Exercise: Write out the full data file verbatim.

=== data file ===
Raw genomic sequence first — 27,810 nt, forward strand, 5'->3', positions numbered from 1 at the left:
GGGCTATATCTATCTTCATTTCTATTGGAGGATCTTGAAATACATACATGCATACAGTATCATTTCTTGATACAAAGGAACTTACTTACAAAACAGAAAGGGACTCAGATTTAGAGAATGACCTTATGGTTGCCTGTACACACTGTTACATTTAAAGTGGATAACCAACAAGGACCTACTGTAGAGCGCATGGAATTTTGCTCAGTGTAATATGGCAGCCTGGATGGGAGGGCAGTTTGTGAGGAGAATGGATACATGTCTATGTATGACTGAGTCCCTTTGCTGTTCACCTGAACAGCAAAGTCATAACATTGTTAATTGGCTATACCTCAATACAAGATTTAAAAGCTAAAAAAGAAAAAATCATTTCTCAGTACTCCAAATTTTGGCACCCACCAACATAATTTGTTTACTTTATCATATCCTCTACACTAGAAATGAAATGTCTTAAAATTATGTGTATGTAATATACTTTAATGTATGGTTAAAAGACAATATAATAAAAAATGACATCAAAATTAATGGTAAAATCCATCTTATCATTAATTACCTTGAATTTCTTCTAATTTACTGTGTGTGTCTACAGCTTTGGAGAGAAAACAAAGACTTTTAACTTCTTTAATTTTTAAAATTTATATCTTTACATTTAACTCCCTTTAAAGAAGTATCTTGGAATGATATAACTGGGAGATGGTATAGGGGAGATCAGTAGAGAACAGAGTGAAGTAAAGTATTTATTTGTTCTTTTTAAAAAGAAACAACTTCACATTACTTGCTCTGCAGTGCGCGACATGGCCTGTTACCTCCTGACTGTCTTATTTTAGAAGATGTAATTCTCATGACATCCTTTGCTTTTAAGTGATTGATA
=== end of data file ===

Raw genomic sequence first — 27,810 nt, forward strand, 5'->3', positions numbered from 1 at the left:
GGGCTATATCTATCTTCATTTCTATTGGAGGATCTTGAAATACATACATGCATACAGTATCATTTCTTGATACAAAGGAACTTACTTACAAAACAGAAAGGGACTCAGATTTAGAGAATGACCTTATGGTTGCCTGTACACACTGTTACATTTAAAGTGGATAACCAACAAGGACCTACTGTAGAGCGCATGGAATTTTGCTCAGTGTAATATGGCAGCCTGGATGGGAGGGCAGTTTGTGAGGAGAATGGATACATGTCTATGTATGACTGAGTCCCTTTGCTGTTCACCTGAACAGCAAAGTCATAACATTGTTAATTGGCTATACCTCAATACAAGATTTAAAAGCTAAAAAAGAAAAAATCATTTCTCAGTACTCCAAATTTTGGCACCCACCAACATAATTTGTTTACTTTATCATATCCTCTACACTAGAAATGAAATGTCTTAAAATTATGTGTATGTAATATACTTTAATGTATGGTTAAAAGACAATATAATAAAAAATGACATCAAAATTAATGGTAAAATCCATCTTATCATTAATTACCTTGAATTTCTTCTAATTTACTGTGTGTGTCTACAGCTTTGGAGAGAAAACAAAGACTTTTAACTTCTTTAATTTTTAAAATTTATATCTTTACATTTAACTCCCTTTAAAGAAGTATCTTGGAATGATATAACTGGGAGATGGTATAGGGGAGATCAGTAGAGAACAGAGTGAAGTAAAGTATTTATTTGTTCTTTTTAAAAAGAAACAACTTCACATTACTTGCTCTGCAGTGCGCGACATGGCCTGTTACCTCCTGACTGTCTTATTTTAGAAGATGTAATTCTCATGACATCCTTTGCTTTTAAGTGATTGATA